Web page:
House committee hears hundreds and does nothing.
Photo and Story By Brandon Roberts
The future of taro has been deferred indefinitely. The Hawaiian House of Representatives’ Committee on Agriculture deferred a bill that would put a 10-year freeze on the genetic modification (GMO) of taro.
One of the bill’s introducers, Sen. J. Kalani English, was disappointed with the committee’s action. He said that bills are usually deferred with a date and time for the next hearing.
“This doesn’t bode well,” he said. “Theoretically, they could never come back to it.” The senator added that he will continue to put pressure on the House to approve SB 958.
“It is disturbing that the biotech industry won’t give,” he said. “Why should the Hawaiian’s give then?”
The March 19 deferment came after a seven-hour hearing that included testimony from roughly 130 attendees.
Hector Valenzuela is a professor at the University of Hawaii, but he represented himself to address the committee. Valenzuela testified that there is no research to back up bill opponent’s claim that GMO is safe for human consumption, or that GMO taro is the best management practice.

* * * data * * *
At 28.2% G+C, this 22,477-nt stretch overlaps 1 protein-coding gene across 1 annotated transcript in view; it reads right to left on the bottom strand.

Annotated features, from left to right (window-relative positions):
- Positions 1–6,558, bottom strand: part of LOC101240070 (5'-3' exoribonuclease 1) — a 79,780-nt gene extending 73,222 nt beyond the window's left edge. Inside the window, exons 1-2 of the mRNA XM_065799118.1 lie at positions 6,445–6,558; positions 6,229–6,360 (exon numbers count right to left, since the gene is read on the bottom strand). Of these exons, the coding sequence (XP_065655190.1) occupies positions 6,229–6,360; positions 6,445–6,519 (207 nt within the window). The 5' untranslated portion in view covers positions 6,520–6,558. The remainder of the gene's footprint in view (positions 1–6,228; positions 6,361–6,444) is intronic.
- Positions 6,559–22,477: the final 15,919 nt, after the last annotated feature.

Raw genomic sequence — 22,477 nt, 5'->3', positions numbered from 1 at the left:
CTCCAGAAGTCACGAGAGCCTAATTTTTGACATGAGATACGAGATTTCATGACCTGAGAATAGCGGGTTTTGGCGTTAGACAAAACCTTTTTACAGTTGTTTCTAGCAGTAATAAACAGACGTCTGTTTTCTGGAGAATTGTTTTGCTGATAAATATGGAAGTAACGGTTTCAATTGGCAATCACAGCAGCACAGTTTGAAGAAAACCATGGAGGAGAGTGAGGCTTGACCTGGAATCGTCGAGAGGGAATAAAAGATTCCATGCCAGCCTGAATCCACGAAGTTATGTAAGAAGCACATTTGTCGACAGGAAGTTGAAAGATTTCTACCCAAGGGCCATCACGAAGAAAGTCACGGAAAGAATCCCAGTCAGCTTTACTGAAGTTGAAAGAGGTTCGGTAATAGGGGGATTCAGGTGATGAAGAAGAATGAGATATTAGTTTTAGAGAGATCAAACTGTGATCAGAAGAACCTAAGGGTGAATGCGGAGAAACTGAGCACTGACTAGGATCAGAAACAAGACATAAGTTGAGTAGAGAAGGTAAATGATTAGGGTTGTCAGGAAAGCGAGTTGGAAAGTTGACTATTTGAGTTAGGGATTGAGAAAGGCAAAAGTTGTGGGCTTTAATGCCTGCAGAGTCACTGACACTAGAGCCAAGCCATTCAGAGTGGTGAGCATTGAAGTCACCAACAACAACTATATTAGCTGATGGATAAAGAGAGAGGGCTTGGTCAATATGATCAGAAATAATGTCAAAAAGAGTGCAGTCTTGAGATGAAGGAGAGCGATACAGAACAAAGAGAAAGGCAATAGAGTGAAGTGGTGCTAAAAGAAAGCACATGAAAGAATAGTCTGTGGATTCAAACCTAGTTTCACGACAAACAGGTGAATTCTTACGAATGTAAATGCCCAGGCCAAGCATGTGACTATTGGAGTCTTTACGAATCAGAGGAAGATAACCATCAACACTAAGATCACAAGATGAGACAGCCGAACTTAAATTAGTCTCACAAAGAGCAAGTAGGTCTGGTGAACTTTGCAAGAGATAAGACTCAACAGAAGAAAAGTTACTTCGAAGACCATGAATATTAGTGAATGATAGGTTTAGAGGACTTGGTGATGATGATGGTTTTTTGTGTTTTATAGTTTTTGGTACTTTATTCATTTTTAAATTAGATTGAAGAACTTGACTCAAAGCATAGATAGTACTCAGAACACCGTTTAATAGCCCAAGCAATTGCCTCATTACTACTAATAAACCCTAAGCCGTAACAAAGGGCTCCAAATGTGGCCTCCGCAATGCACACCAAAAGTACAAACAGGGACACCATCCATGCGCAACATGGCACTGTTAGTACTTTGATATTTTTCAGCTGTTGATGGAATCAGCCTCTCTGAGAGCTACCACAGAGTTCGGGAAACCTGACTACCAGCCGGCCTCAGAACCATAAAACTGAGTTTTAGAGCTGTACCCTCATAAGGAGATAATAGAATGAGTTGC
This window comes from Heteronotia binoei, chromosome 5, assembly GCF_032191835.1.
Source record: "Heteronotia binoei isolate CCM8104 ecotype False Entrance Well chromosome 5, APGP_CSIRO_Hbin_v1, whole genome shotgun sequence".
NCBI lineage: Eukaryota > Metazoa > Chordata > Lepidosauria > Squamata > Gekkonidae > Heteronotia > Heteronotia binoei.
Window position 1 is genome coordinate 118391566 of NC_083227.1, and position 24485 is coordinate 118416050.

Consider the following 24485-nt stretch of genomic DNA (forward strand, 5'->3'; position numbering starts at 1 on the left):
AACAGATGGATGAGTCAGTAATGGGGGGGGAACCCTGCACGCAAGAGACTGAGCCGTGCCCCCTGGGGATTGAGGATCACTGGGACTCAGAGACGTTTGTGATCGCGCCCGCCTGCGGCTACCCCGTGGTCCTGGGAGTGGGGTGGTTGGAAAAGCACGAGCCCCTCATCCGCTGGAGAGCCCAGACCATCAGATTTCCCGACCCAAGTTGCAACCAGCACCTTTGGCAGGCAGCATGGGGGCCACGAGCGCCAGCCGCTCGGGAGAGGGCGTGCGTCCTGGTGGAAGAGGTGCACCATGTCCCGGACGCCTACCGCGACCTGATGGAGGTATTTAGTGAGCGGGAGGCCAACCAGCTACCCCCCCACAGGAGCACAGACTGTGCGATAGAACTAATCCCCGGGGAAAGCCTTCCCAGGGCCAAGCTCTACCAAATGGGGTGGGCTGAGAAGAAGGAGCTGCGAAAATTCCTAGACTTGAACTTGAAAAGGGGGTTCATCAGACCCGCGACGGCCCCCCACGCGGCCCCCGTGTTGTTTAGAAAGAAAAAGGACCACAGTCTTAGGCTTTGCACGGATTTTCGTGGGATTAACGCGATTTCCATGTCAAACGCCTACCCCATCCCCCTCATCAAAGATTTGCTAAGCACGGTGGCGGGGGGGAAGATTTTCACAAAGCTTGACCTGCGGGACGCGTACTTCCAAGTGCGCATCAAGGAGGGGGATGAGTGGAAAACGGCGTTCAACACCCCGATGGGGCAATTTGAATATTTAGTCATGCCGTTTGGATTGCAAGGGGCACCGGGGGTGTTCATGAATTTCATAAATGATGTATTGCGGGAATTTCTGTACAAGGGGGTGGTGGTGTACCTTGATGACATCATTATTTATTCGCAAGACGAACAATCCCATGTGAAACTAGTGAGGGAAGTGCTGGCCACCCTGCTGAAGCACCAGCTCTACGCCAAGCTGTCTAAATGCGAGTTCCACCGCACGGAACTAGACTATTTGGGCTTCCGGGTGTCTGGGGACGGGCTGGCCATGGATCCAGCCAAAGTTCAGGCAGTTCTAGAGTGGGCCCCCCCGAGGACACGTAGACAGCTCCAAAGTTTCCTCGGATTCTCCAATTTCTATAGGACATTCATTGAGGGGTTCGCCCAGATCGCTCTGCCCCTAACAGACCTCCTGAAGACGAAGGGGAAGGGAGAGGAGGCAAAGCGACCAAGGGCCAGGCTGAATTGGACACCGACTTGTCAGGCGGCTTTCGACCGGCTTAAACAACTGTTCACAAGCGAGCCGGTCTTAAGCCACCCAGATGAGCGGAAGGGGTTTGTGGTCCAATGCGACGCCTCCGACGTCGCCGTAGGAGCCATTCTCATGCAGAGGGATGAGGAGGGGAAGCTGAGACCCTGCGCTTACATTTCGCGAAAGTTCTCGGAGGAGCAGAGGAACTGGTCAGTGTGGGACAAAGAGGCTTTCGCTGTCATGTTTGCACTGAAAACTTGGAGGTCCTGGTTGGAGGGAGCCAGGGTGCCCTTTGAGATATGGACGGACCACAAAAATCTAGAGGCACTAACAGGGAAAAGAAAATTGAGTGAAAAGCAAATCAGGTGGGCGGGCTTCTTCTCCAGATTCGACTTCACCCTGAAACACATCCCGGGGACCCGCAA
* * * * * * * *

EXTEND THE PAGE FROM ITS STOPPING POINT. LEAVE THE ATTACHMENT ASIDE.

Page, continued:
“Not that they care about taro, just the legislation,” Valenzuela said of the biotech industry. “They don’t want to make noise or gain attention.”
With the Dept. of Tropical Plants and Soil Sciences, Valenzuela said UH is the main research agency in Hawaii and they have not seriously looked at alternatives to GMO taro.
“When we rely on only one medicine, problems arise,” Valenzuela said. “It must be an integrated approach to sustainability.”
Valenzuela questioned whether the millions of dollars that have been spent on GMO research at UH could have been spent on more applied research to help farmers deal with many of their day-to-day problems.
The Taro Growers Association pushed to kill the bill, and companies like Monsanto say they have no intention of manipulating the DNA of taro.
“Why not support the moratorium then?” said GMO opponent, Walter Ritte. “Their decisions are based on the ability to make a profit, and little to do with serving the public good.”
Sen. English said the bill had not received support from the biotech industry because they fear it could set a legal precedent.
“I am disappointed the government is paying attention to big companies and not the public,” Valenzuela said of the committee’s decision.